The two-part test mandated by IBM first requires determination of whether an employment relationship existed and then whether the putative employers paid remuneration. The appellants argued that the appeal judge improperly focused on the fact that they paid remuneration, however this argument was rejected. The Court found that the appeal judge properly considered the issue of who paid remuneration as part of his analysis of whether an employment relationship existed. He did not rely on this fact exclusively. He carefully reviewed the statutory context including the provisions of the EHTA, noting that the legislation provides that the employer is the party who pays remuneration to the employee. Additionally, ss. 12 and 13 of the Public Service Employment Act, and the Financial Administration Act are inconsistent with the notion of the Government of Canada being the employer of the workers.

The appeal judge also analyzed the factual circumstances surrounding the tripartite relationship. The appellants were the only parties who had contractual relationships with the workers and the contractual documentation with the Government of Canada made clear that it was the government's intention that the workers be the employees of the placement agencies.

The appellants' second submission was that the appeal judge ignored a previous decision of the Ontario Labour Relations Board that held that they were not employers of the workers for labour legislation purposes. The Court found that no error of law was made as the appeal judge considered but declined to follow that decision. The Court agreed with the appeal judge's reasoning and affirmed that it was possible to find that a placement agency was an employer for taxation purposes and not labour relations purposes.

(2) No. The appellants and the Government of Canada each appeared to possess some of the traditional attributes of an employer, as is typical in a tripartite arrangement. The trial judge explicitly referenced recruitment, payroll administration, discipline issues, testing, and security clearances. After an analysis of all of the factors, the trial judge determined that the appellants were the employers, not the Government of Canada. As the appeal judge did not misapprehend the evidence or fail to consider any relevant factor, no error was made.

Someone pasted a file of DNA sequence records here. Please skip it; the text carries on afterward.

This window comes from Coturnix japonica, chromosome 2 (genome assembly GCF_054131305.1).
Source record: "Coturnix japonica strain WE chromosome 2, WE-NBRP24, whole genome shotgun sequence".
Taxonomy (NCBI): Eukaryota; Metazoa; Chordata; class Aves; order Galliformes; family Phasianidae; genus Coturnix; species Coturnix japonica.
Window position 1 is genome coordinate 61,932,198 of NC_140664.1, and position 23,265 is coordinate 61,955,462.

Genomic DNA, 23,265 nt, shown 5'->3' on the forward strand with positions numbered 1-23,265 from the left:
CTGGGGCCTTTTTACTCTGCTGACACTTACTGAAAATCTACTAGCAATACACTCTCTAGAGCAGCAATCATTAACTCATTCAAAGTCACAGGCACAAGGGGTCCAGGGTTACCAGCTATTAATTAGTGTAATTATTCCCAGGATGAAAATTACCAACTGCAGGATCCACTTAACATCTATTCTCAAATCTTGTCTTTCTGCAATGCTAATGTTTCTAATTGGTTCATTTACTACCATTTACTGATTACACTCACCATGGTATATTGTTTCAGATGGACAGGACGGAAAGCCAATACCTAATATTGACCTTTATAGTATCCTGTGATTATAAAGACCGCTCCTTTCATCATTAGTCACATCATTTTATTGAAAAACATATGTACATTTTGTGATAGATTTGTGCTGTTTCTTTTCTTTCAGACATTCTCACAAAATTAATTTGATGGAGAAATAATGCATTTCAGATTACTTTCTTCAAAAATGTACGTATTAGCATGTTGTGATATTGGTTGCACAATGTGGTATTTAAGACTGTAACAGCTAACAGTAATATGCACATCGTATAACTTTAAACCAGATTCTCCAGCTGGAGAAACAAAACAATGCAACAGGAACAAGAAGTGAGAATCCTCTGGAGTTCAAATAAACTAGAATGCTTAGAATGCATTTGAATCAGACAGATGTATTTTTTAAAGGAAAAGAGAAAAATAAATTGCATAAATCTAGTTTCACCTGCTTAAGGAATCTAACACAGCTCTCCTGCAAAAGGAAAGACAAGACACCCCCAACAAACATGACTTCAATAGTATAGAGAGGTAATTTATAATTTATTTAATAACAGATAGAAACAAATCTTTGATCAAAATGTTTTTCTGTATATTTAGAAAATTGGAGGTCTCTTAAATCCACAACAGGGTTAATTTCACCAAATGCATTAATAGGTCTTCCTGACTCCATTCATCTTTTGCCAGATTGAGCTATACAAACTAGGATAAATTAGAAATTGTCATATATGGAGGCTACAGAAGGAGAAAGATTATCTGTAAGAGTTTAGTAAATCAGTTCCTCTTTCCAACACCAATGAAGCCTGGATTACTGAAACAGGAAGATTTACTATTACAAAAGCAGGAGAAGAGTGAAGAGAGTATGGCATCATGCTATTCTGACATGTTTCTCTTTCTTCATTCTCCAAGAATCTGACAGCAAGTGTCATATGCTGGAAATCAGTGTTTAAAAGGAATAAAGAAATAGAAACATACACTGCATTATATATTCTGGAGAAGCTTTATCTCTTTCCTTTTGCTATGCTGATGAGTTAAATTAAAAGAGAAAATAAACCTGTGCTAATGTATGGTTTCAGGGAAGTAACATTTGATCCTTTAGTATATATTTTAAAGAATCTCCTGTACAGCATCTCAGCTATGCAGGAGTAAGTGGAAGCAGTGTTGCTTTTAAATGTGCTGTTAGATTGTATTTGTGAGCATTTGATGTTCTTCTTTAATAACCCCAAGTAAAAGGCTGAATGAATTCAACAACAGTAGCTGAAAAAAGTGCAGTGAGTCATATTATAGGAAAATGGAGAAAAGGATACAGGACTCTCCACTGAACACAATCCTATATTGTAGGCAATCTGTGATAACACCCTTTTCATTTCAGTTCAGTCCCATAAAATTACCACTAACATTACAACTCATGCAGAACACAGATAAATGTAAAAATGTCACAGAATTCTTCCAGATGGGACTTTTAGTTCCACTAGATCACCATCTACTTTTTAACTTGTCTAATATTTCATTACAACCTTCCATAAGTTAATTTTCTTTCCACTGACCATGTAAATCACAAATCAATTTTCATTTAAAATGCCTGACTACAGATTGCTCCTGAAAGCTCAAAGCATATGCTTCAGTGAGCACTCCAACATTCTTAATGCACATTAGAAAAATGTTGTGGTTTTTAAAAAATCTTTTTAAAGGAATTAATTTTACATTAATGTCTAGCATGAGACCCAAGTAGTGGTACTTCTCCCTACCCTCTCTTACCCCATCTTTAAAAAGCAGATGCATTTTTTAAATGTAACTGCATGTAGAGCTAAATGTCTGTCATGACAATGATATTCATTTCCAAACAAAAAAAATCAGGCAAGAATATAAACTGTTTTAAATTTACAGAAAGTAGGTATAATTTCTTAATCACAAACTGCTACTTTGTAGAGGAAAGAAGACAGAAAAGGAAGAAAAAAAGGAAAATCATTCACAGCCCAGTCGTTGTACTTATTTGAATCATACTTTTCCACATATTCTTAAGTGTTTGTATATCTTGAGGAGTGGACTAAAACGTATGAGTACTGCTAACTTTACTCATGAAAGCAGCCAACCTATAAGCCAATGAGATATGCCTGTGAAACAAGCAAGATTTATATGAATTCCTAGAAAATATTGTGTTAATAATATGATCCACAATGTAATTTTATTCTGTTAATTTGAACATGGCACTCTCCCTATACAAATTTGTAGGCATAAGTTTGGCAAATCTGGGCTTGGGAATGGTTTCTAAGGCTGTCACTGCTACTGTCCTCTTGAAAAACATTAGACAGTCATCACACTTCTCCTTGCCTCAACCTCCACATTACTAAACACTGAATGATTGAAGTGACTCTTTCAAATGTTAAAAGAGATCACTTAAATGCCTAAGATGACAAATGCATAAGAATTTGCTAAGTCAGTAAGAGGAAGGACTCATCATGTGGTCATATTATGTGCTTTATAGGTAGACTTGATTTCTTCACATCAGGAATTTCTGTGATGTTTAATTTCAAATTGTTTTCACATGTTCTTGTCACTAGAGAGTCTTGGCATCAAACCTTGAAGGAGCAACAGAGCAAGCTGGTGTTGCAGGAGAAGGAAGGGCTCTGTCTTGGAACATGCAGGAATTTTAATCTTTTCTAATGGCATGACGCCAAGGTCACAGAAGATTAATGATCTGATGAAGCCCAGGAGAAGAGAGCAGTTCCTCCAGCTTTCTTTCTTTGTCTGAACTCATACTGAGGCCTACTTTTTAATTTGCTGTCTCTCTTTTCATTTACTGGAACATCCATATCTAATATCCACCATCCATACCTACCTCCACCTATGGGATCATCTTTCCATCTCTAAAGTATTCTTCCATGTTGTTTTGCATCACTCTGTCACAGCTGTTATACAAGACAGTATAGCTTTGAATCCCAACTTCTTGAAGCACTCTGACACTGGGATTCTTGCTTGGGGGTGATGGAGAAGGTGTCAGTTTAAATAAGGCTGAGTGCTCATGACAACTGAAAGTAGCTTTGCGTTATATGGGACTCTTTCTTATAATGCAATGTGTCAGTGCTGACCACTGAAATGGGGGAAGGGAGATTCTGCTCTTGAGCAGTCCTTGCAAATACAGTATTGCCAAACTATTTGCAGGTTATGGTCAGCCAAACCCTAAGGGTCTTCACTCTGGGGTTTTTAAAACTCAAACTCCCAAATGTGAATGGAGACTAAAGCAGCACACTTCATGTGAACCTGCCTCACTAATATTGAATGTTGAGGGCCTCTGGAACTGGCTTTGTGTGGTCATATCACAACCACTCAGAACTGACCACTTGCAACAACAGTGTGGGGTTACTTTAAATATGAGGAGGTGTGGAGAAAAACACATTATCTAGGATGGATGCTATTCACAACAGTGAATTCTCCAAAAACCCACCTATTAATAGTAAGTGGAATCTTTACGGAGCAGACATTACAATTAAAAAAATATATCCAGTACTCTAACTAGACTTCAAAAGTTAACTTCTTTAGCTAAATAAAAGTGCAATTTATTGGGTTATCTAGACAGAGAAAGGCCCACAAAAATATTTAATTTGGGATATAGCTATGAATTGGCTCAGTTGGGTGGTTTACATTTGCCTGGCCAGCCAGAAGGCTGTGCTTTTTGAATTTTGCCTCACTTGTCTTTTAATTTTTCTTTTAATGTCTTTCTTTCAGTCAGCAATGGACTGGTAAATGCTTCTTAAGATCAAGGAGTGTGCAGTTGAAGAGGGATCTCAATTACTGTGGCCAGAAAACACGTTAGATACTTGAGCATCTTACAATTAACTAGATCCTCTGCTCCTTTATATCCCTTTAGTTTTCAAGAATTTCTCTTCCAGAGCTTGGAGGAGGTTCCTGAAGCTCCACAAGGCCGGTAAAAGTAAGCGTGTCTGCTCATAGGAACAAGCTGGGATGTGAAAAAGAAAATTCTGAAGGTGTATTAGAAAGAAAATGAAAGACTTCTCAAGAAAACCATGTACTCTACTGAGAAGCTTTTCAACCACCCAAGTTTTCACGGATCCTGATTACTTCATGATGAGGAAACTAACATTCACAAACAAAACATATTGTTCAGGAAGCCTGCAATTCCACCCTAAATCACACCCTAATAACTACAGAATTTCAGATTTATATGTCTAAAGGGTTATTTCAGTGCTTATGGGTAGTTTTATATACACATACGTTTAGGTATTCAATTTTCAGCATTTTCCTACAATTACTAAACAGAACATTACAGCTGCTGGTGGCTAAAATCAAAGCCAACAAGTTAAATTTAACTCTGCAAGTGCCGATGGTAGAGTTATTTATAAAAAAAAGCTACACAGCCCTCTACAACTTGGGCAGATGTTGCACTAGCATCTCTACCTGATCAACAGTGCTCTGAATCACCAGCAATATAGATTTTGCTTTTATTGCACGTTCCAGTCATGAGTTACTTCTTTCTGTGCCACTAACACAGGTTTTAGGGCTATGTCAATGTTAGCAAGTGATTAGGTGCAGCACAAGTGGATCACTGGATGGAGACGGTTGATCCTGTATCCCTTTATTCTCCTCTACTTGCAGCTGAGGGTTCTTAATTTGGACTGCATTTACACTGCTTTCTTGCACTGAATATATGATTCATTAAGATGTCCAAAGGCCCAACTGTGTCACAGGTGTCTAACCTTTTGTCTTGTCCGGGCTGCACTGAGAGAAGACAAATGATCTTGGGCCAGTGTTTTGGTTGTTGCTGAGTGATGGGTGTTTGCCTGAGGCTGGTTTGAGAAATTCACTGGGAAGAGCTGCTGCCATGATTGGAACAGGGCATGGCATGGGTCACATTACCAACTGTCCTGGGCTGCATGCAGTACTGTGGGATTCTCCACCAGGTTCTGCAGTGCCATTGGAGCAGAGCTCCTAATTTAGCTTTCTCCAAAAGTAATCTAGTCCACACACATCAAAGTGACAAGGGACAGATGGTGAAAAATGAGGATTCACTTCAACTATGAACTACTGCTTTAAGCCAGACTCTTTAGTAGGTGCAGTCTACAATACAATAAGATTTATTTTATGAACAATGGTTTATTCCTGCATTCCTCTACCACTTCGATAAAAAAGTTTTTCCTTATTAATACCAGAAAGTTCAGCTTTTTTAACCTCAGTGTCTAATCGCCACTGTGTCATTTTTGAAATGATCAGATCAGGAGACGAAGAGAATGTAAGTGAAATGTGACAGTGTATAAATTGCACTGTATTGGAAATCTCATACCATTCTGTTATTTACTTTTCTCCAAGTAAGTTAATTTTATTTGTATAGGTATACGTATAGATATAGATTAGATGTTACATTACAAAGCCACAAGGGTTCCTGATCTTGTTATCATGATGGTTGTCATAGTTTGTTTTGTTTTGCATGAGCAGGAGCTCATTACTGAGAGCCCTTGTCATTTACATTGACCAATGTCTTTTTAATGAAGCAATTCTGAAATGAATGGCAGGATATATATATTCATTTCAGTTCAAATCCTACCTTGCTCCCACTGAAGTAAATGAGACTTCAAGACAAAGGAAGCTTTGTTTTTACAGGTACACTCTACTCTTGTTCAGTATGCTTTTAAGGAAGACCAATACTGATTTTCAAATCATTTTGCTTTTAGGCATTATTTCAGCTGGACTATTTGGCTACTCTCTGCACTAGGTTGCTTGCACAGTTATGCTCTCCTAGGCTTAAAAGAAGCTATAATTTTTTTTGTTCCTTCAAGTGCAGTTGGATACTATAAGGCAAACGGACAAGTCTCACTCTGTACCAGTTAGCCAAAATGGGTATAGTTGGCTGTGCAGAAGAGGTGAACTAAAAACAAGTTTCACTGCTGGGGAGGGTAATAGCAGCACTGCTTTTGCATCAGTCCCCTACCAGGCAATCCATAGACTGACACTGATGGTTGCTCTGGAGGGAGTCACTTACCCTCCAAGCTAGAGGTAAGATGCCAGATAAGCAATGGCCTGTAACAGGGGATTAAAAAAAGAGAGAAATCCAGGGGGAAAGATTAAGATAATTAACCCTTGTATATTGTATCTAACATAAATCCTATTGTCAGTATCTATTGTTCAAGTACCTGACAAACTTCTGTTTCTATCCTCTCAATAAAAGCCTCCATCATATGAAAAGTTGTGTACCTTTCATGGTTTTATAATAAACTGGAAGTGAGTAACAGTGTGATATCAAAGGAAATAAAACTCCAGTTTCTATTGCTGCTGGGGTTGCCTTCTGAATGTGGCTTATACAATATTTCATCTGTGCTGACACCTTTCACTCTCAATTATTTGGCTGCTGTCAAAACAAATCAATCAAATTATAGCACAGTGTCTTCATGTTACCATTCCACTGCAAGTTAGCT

Environs Wholesale Nursery LTD. v. Environs Landscape Contracting LTD., 2019 ONCA 547

[Feldman, Paciocco and Fairburn JJ.A.]


C.G. Paliare and T.H. Lie, for the appellants

MacKenzie and B. MacKenzie, for the respondents

Keywords: Contract Law, Principles of Contractual Interpretation, Agreement of Purchase and Sale, Representations and Warranties, Breach Of Contractual Warranty, Negligent Misrepresentation, Practical Investigations, Economically Feasible Investigations, Pre-Contractual Representations, Deslaurier Custom Cabinets Inc. v. 1728106 Ontario Inc., 2016 ONCA 246, Trade Finance Solutions Inc. v. Equinox Global Ltd., 2018 ONCA 12, Actuate Canada Corp. v. Symcor Services Inc., 2016 ONCA 217, Golden Hill Ventures Ltd. v. Kemess Mines Inc., 2002 BCSC 1460, Opron Construction Co. v. Alberta (1994), 151 A.R. 241 (Q.B.)


The appellants, Environs Landscape Contracting Ltd., and its officer and director, appeal a partial summary judgment order that they are liable for "breach of contractual warranty and/or negligent misrepresentation" to the respondents, Environs Wholesale Nursery Ltd., and its officers and directors.

That liability finding arose from an Asset Purchase Agreement (the "APA") relating to the sale of tree farm assets to the respondents. Attached to the APA was a "tree inventory" produced by the appellants, which contained inaccurate facts.

In July of 2012, the appellants accepted a conditional offer from the respondents to purchase the business assets. The conditional offer provided for a due diligence period during which the respondents were entitled to inspect the business assets and declare the offer to be null and void if not satisfied.

The respondents were provided with the tree inventory, setting out what the appellants believed to be the type, size and location of the saleable trees. The respondents were given access to the business, attending with an arborist. The arborist could have spent as much time as desired examining the plant stock, but only spent one and a half to two hours inspecting the trees.

The tree inventory attached to the APA noted 236,341 saleable trees on the business property. However, when the respondents conducted a post-closing count, they concluded there were 83,106 fewer saleable trees. The respondents contended that this shortfall was a breach of a material representation made by the appellants in the APA.


(1) Did the motion judge err in finding that the APA contained at least a representation respecting the number of saleable trees?

(2) Did the motion judge err in finding liability for negligent misrepresentation?


Appeal allowed.


(1) Yes. The Court found that the motion judge committed an extricable error of law by failing to apply the principles of contractual interpretation to s. 3.1(13) of the APA. Section 3.1(13) reads as...